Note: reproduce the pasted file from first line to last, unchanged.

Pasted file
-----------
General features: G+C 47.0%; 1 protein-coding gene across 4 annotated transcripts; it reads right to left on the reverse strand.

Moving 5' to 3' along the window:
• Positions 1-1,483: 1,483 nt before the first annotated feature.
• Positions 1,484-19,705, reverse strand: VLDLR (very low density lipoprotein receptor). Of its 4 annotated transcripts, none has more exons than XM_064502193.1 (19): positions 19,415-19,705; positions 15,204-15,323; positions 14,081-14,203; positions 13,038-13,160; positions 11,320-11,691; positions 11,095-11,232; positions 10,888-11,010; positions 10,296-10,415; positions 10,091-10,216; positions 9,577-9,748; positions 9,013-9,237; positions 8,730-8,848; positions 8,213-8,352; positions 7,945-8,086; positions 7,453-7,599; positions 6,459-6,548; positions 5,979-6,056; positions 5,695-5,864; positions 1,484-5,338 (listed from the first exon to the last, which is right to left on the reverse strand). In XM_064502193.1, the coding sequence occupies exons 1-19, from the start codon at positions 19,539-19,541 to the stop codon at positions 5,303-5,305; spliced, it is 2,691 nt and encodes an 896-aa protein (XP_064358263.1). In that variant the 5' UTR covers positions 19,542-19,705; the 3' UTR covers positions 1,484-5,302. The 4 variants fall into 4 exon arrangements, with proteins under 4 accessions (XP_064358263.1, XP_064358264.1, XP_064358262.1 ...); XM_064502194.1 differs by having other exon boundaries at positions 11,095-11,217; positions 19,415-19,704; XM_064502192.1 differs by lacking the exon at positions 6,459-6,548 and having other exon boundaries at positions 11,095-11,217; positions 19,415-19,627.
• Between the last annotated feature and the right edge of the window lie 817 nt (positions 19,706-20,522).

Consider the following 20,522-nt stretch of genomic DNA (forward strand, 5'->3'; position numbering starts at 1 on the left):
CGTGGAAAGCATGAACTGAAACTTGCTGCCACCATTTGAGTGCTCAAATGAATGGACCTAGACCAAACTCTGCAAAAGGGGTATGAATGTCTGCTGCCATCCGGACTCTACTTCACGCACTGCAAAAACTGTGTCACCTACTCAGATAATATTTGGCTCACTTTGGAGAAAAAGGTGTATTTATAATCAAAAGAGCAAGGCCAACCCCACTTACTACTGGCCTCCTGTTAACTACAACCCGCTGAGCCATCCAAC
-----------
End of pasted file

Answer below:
General features: G+C 47.0%; 1 protein-coding gene across 4 annotated transcripts; it reads right to left on the reverse strand.

Moving 5' to 3' along the window:
• Positions 1-1,483: 1,483 nt before the first annotated feature.
• Positions 1,484-19,705, reverse strand: VLDLR (very low density lipoprotein receptor). Of its 4 annotated transcripts, none has more exons than XM_064502193.1 (19): positions 19,415-19,705; positions 15,204-15,323; positions 14,081-14,203; positions 13,038-13,160; positions 11,320-11,691; positions 11,095-11,232; positions 10,888-11,010; positions 10,296-10,415; positions 10,091-10,216; positions 9,577-9,748; positions 9,013-9,237; positions 8,730-8,848; positions 8,213-8,352; positions 7,945-8,086; positions 7,453-7,599; positions 6,459-6,548; positions 5,979-6,056; positions 5,695-5,864; positions 1,484-5,338 (listed from the first exon to the last, which is right to left on the reverse strand). In XM_064502193.1, the coding sequence occupies exons 1-19, from the start codon at positions 19,539-19,541 to the stop codon at positions 5,303-5,305; spliced, it is 2,691 nt and encodes an 896-aa protein (XP_064358263.1). In that variant the 5' UTR covers positions 19,542-19,705; the 3' UTR covers positions 1,484-5,302. The 4 variants fall into 4 exon arrangements, with proteins under 4 accessions (XP_064358263.1, XP_064358264.1, XP_064358262.1 ...); XM_064502194.1 differs by having other exon boundaries at positions 11,095-11,217; positions 19,415-19,704; XM_064502192.1 differs by lacking the exon at positions 6,459-6,548 and having other exon boundaries at positions 11,095-11,217; positions 19,415-19,627.
• Between the last annotated feature and the right edge of the window lie 817 nt (positions 19,706-20,522).

Consider the following 20,522-nt stretch of genomic DNA (forward strand, 5'->3'; position numbering starts at 1 on the left):
CGTGGAAAGCATGAACTGAAACTTGCTGCCACCATTTGAGTGCTCAAATGAATGGACCTAGACCAAACTCTGCAAAAGGGGTATGAATGTCTGCTGCCATCCGGACTCTACTTCACGCACTGCAAAAACTGTGTCACCTACTCAGATAATATTTGGCTCACTTTGGAGAAAAAGGTGTATTTATAATCAAAAGAGCAAGGCCAACCCCACTTACTACTGGCCTCCTGTTAACTACAACCCGCTGAGCCATCCAAC